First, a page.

By Alexander Woodman
Today, a total solar eclipse passed across the United States from cost to cost, starting around 10.00 a.m. local time in Oregon and ended around 3:00pm in South Carolina. The moon got in the sun’s way over the Pacific Ocean and this created a zone called totality. Around 11:55 am the moon invaded the perfect circle of the sun and took the small bite of the sun. The bite got bigger and bigger.
The total eclipse lasted less than one minute in some places and almost 3 minutes in others. This time, the longest point of eclipse duration was a small town in Illinois called Makanda. The States along the path of totality were Oregon, Idaho, Montana, Nebraska, Kansas, Missouri, Iowa, Kentucky, Tennessee, Georgia, North Carolina and South Carolina.
The last time an eclipse traveled across the United States was 100 – years ago.
According to NASA eclipse lasts for a short time, less than three hours. About 10 to 15 minutes before totality, things changed and daylight took on a strange quality as shadows grew sharper. The temperature dropped and nature transitioned from day to night.
In Carbondale, Illinois the solar eclipse reached totality around 1:21p.m. and the darkness lasted about 3 minutes. The moon covered the outside edge of the sun, and marked the beginning of the eclipse. At 50% partial eclipse, the moon covered the sun halfway. At 70 % partial eclipse, the moon covered the majority of the sun. At 80% partial eclipse, the moon almost covered the sun completely. At total eclipse, the moon covered the sun completely leaving only the sun’s outer atmosphere, the corona, visible.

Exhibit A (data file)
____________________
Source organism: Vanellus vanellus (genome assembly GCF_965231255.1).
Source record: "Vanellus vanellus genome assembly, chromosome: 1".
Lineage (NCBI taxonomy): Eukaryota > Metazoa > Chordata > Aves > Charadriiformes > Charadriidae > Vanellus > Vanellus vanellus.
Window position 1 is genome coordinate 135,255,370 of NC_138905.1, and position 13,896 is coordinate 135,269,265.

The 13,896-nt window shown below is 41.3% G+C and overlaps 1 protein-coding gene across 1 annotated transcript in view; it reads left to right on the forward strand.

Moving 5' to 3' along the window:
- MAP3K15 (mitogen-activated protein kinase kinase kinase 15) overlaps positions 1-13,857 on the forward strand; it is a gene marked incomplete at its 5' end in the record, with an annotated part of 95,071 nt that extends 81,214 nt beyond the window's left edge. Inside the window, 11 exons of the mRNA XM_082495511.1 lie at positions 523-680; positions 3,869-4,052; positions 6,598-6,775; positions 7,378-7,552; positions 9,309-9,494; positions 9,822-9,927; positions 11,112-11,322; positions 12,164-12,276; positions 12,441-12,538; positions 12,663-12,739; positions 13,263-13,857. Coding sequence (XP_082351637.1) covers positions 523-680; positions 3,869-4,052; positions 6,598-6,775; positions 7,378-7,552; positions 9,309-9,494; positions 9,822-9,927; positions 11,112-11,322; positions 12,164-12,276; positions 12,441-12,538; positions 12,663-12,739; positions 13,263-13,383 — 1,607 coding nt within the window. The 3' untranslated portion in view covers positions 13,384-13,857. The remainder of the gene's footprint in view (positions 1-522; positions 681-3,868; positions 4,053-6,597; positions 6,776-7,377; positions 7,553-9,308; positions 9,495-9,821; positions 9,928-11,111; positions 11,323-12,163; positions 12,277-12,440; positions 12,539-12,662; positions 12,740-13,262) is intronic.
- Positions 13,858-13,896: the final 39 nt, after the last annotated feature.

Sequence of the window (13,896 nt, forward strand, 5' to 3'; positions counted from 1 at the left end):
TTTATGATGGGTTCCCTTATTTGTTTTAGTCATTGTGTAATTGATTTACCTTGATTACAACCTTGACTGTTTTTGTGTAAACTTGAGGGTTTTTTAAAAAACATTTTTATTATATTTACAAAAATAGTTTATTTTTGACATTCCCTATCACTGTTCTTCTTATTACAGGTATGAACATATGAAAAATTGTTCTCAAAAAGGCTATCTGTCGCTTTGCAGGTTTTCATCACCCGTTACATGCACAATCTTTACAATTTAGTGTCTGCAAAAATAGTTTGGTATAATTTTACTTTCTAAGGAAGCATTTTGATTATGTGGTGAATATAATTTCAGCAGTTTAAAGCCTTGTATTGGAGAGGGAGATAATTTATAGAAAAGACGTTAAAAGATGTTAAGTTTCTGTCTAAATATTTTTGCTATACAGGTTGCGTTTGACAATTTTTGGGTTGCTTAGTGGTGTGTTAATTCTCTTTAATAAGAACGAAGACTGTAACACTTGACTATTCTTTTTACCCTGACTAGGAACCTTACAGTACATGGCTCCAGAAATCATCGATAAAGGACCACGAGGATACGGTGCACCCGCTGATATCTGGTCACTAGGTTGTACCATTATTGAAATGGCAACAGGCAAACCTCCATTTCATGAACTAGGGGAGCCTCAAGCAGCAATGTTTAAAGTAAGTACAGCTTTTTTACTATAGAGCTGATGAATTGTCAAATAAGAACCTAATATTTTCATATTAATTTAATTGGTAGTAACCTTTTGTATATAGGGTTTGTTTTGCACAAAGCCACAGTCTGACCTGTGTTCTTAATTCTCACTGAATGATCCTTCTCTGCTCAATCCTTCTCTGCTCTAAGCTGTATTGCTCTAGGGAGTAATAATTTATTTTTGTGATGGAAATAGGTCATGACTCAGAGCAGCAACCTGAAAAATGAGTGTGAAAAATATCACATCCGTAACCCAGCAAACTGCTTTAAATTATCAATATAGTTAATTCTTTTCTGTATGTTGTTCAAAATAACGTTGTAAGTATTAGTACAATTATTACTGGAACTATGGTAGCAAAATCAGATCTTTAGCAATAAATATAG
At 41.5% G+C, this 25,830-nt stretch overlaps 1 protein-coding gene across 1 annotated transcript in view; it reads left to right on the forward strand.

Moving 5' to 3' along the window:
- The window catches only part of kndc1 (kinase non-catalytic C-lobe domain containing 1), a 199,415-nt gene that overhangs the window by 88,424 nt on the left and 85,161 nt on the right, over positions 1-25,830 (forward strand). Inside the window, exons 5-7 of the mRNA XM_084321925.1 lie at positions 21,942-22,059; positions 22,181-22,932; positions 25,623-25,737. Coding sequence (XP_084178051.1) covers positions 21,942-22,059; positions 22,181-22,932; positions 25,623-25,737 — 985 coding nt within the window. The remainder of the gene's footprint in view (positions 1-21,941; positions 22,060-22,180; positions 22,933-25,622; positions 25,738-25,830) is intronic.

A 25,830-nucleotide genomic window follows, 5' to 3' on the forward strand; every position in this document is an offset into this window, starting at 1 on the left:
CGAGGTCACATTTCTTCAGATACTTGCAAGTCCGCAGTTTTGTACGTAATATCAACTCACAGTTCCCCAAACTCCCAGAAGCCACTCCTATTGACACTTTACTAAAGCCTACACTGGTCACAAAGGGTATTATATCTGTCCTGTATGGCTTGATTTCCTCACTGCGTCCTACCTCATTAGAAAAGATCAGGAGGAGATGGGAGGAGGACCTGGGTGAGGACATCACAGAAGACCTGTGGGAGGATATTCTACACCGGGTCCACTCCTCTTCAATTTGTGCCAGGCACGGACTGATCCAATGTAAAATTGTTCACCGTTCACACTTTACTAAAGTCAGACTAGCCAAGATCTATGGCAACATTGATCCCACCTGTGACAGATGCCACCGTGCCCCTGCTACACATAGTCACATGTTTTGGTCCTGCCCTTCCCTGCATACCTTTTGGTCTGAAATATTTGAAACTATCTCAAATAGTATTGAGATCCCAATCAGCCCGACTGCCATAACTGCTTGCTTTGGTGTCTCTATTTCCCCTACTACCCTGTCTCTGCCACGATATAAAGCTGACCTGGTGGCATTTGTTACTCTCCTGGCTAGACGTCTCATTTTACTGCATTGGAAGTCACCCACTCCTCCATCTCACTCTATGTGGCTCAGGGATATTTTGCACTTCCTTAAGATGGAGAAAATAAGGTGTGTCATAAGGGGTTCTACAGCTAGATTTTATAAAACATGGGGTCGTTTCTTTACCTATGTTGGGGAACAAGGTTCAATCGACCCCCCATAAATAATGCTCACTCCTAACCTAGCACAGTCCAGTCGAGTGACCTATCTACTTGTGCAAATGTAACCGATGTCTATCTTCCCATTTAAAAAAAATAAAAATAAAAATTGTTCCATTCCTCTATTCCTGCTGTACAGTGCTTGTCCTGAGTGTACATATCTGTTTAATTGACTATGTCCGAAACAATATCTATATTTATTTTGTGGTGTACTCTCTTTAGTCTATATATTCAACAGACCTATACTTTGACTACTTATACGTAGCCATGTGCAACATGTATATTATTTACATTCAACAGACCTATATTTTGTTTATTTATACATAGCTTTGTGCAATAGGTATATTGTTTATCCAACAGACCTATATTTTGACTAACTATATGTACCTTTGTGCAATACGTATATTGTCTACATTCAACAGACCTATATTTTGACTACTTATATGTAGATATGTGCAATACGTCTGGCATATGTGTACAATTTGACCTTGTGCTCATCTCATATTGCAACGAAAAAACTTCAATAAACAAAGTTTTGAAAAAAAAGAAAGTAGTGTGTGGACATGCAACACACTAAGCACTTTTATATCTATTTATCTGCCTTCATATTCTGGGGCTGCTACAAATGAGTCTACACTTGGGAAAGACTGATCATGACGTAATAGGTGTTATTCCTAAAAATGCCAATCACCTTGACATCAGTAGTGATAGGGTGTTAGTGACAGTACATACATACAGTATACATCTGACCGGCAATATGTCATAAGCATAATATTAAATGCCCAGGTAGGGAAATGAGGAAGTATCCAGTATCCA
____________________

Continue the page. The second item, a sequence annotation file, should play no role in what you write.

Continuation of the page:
50,000 to 100,000 tourists from all over the world visited the greater Carbondale for watching the eclipse with a large number of those on the Southern Illinois University campus. Among SIU’s partners for the eclipse were NASA, the Adler Planetarium of Chicago, the Louisiana Space Consortium.
The city became significant to the eclipse in 2014. Carbondale is just few miles north of the point of greatest duration, the location where the eclipse lasted for the longest period of time. Over the weekend, the city became very vibrant and performances included Theory of a Deadman, Saliva, Five Finger Death Punch and more. The preparation for the event have been ongoing for well over a year.
Alexander Woodman graduated from the University of California Los Angeles, (UCLA) with honors. His research interest is in global health, international health policy development, transnational and trans-cultural health politics as well as visual culture.